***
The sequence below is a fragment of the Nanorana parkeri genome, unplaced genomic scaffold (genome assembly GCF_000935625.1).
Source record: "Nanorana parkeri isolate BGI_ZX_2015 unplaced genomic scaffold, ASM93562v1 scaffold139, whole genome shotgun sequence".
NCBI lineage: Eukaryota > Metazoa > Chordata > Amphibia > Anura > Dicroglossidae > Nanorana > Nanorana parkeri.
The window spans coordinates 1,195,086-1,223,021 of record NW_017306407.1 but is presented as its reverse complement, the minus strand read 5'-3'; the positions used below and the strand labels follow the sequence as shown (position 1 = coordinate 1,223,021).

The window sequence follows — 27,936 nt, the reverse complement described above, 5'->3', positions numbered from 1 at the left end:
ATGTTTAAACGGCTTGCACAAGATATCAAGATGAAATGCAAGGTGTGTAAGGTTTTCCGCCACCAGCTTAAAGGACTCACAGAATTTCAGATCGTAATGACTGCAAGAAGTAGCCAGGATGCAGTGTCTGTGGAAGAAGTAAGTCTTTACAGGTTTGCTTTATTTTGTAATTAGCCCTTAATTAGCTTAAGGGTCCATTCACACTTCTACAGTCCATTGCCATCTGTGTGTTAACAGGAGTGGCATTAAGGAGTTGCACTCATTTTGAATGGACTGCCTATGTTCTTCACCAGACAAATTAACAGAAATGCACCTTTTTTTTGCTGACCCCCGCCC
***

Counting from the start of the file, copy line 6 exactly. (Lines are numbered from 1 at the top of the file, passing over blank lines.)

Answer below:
ATGTTTAAACGGCTTGCACAAGATATCAAGATGAAATGCAAGGTGTGTAAGGTTTTCCGCCACCAGCTTAAAGGACTCACAGAATTTCAGATCGTAATGACTGCAAGAAGTAGCCAGGATGCAGTGTCTGTGGAAGAAGTAAGTCTTTACAGGTTTGCTTTATTTTGTAATTAGCCCTTAATTAGCTTAAGGGTCCATTCACACTTCTACAGTCCATTGCCATCTGTGTGTTAACAGGAGTGGCATTAAGGAGTTGCACTCATTTTGAATGGACTGCCTATGTTCTTCACCAGACAAATTAACAGAAATGCACCTTTTTTTTGCTGACCCCCGCCC